Skinner Surname Meaning, History & Origin

Select Skinner Meaning
Skinner in England and Scotland is an occupational name,
for someone who stripped the hide from animals that was to be used for
tanning
into leather. The root is the Old Norse skinn meaning a hide or pelt. In
medieval records this occupation can be
found in the form of “le skynner” or “le schimner,” written
after the Christian name for the individual being identified.

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Skinner Resources on
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Skinner Ancestry

England.
The Worshipful Company of
Skinners

was one of the great
medieval trade guilds, first recognized in 1327. Its
early use as a surname, such as Ralph Le
Skinnere in Hertfordshire in 1269 and Henry le Skyniar in Oxfordshire
in 1273,
was in a form to denote their occupation.

London
and the Southeast
. The Skinner
name and occupation was most common in large towns such as London. Thomas Skinner, for instance, was a London
alderman
and its Lord Mayor in 1596. His
forebears may have been skinners; but he himself was a prosperous
master of the
cloth-workers’ guild. His tombstone read
as follows:

“Here
lies the corps of Thomas Skinner late citizen
and alderman of London, born at Saffron Walden in Essex who in the 65th
year of
his age and on the 30th day of December 1596 being then Lord Mayor of
this city
departed this life, leaving behind him three sons and three daughters.”


Skinners
were recorded in the small town of Reigate in Surrey in 1445. In 1542 John Skinner Jr and James Skinner,
“members of a long dynasty of Skinners,” represented this borough in
Parliament. Their father, John Sr, had
held the position of Clerk of the Peace there since 1488.

The 19th century
distribution of the Skinner name showed that it was mainly concentrated
in the
southeast around London. But there was
an outpost in the west country, with the largest numbers being in Devon.

Southwest. One
family began with the marriage of William and Anne Skinner in Newton
Abbot in
Devon around the year 1665. Another
began with the birth of Alexander Skinner at Chittlehampton in 1688. John Skinner was recorded at Ermington in
1692. William and Catherine Skinner were
married at St. Minver in Cornwall in 1726.

The
Skynners of Thorpe in Lincolnshire were said to have originated in
Devon
(although this has been disputed):

“Being
required of John Skynner in the
county of Lincolnshire, receiver of the honor of Bollingbroke, son and
heir to
Robert Skynner of Exeter in the county of Devon. The
gentleman to make search in the register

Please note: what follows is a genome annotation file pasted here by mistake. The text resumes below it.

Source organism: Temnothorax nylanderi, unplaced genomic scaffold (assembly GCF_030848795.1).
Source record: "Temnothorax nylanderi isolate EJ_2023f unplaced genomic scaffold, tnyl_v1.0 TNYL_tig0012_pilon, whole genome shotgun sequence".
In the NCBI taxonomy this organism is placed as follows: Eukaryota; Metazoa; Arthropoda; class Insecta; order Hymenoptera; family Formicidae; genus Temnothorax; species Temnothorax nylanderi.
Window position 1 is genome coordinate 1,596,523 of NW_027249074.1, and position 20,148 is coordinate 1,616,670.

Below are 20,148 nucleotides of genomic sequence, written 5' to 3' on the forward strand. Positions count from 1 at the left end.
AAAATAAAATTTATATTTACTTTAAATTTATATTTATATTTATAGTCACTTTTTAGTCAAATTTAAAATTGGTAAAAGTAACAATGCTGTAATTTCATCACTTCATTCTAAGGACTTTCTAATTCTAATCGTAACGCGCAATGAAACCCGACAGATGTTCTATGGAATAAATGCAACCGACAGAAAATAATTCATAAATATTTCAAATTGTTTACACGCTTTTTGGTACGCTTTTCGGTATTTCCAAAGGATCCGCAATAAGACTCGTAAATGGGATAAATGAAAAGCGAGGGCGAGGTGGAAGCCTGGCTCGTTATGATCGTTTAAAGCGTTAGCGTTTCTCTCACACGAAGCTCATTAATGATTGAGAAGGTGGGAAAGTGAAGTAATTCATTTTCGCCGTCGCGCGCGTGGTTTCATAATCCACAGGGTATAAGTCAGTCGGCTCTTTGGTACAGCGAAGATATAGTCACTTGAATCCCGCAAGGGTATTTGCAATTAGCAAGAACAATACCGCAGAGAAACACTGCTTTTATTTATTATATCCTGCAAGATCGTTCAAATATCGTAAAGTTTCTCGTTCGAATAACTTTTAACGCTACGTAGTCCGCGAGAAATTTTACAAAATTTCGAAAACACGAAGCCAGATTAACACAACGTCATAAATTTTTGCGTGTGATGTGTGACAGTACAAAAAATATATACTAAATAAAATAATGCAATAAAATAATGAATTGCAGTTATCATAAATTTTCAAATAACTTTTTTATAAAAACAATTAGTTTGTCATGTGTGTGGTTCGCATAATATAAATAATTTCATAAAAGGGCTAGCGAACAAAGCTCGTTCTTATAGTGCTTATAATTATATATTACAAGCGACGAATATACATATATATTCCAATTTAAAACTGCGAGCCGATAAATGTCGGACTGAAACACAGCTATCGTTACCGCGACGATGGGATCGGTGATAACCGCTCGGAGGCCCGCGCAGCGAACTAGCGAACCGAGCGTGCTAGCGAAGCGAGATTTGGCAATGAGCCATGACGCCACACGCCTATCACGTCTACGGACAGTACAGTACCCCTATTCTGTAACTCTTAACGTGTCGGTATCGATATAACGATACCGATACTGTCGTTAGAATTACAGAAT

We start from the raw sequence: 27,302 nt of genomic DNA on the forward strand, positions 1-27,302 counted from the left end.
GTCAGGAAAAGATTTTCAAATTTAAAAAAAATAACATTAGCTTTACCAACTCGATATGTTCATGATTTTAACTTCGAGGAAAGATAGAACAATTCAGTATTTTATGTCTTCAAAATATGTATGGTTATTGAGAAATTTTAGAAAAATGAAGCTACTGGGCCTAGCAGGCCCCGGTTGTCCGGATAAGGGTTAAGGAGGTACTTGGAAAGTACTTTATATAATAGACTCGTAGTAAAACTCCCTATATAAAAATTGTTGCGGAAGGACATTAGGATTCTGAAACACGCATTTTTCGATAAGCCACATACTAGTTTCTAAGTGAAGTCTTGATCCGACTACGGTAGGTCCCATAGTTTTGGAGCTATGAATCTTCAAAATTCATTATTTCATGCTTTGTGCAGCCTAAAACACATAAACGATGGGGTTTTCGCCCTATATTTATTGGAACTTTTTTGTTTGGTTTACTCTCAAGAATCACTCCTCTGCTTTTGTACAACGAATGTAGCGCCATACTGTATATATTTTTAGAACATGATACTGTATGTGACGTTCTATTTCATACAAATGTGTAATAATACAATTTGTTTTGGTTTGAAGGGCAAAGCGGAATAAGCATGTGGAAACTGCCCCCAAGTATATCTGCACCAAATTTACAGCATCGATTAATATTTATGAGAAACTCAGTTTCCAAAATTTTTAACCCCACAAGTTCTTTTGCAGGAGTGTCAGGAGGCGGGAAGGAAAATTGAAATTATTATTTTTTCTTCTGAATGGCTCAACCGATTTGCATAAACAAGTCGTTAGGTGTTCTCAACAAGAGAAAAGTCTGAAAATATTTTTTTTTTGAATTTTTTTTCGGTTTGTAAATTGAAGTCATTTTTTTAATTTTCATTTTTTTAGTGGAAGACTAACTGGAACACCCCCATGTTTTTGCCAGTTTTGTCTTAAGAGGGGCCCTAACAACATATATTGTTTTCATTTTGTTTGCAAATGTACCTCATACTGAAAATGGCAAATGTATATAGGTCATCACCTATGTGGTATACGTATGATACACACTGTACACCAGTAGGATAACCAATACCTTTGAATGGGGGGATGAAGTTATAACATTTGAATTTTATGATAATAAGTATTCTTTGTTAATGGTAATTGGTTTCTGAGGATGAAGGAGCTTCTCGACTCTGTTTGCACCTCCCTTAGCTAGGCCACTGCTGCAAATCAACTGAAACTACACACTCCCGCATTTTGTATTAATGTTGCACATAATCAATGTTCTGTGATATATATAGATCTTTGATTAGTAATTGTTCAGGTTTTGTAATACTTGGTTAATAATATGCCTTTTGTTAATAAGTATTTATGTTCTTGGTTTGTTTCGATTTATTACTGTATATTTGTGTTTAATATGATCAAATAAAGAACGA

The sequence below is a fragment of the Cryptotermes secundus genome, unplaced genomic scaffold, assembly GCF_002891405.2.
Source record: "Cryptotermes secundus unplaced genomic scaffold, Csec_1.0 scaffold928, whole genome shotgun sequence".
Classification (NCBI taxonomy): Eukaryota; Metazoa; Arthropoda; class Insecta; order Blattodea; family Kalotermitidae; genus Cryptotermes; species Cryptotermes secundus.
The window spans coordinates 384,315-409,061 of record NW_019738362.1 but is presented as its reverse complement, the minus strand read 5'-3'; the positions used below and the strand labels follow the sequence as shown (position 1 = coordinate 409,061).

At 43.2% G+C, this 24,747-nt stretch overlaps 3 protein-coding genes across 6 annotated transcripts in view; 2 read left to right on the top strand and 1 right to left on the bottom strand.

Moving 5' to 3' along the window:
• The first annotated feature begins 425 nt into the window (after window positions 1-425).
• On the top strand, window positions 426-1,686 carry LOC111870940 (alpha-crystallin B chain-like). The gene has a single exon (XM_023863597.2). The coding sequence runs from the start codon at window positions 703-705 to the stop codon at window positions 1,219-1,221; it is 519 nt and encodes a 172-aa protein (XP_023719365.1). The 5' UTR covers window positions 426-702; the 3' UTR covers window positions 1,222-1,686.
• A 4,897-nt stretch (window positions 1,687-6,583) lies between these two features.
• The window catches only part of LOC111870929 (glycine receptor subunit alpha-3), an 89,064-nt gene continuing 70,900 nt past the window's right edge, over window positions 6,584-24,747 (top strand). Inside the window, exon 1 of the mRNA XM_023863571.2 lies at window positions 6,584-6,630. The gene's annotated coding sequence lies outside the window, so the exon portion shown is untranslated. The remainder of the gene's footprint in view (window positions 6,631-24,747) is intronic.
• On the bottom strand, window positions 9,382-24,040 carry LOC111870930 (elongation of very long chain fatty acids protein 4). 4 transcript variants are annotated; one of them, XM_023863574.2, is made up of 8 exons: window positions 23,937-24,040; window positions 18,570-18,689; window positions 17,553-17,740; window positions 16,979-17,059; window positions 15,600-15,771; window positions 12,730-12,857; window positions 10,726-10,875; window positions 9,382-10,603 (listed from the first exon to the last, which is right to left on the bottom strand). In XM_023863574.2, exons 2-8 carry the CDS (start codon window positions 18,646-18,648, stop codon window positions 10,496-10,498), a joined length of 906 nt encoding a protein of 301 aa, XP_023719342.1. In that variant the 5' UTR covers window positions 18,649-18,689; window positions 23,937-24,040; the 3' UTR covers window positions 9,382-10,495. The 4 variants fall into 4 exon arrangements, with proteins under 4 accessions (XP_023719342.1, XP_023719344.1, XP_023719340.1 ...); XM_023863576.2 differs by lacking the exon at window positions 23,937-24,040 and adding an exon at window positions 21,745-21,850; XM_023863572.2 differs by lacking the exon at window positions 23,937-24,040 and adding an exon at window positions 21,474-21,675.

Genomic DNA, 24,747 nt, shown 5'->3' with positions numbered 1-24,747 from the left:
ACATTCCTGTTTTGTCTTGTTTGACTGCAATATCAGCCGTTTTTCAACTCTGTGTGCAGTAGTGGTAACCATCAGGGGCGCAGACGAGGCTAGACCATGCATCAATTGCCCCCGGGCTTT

and records for the ancient arms and crest belonging to that name and
family
whereof he is descended and found the same.”


The line from John Skynner, mercer in Lincoln, led to Sir Vincent
Skynner, the Elizabethan politician, and to William Skynner, the mayor
of Hull
in 1665. His son Thomas was a merchant
in the Caribbean who died at a young age; his grandson William became
responsible for Britain’s fortifications and was appointed its Chief
Engineer
in 1757.

The line from there moved to the Americas. William’s
son, Captain William Skinner,
drowned during a military engagement in
the Caribbean in 1761. One of his sons
William Campbell Skinner became a successful engineer in America. Another son Thomas came to Newfoundland in
1790 where he served as chief engineer.
His son Robert fought in the War of 1812.

Scotland. Skinner, a
surname found in the
NE Highlands of Scotland, appears to have the same occupational origins
as in
England. The name here would have closer
links with Viking-origin words. Alternatively,
it has been suggested that the name Skinner
derived from the word skene
meaning in Gaelic
a dirk or
dagger.

Skinner has been a well-known
name among the fishing communities at Avoch and Easter Ross in
Ross-shire. The name has also extended
into
Aberdeenshire. Scott Skinner, the famous
19th century Scottish fiddler, came from the village of Arbeadie in
Aberdeenshire.

Skinning was an
occupation of the cattle trading clan Gregor of the Perthshire and
Trossack
Highlands. When the persecution of the
MacGregor name began to be enforced in Perth in 1603, some MacGregors
were
thought to have adopted the Skinner surname.

This MacGregor-Skinner switching can be seen in the case of William
MacGregor who renamed himself William Skinner after the Jacobite defeat
in 1715
and left for Perth Amboy, New Jersey where he became the rector of St.
Peter’s
church.

His son General Cortlandt Skinner
and grandson John MacGregor Skinner were both loyal to Britain during
the
Revolutionary War, the former departing for London in 1783 and the
latter
serving with the Royal Navy in the Caribbean where he lost first his
arm and
then his eye. John moved to Holyhead in
Wales in 1793 and was a master on packet ships crossing the Irish Sea. He lost his life, aged 70, when he was washed
overboard from his ship Escape in
1832.

America. Early Skinners came
to New England and to Virginia.

New
England. John Skinner from Braintree
in Essex was a member of Thomas Hooker’s company which came to America
in 1635
and settled at Hartford, Connecticut a year later.
Among later descendants were:

  • Justin
    Skinner,
    a seafarer who settled in Maine in the early 1800’s.
    His eldest son Austin also went to sea.
    After the Civil War Austin took command of a
    merchantman sailing between America and Europe/
  • Eugene
    Skinner who came to
    Oregon territory in 1846 and was one of its early settlers. He was the founder of the city of Eugene
    which was named after him.
  • and
    David E. (Ned) Skinner who co-founded the
    Skinner and Eddy shipyard in Seattle, Washington in 1916.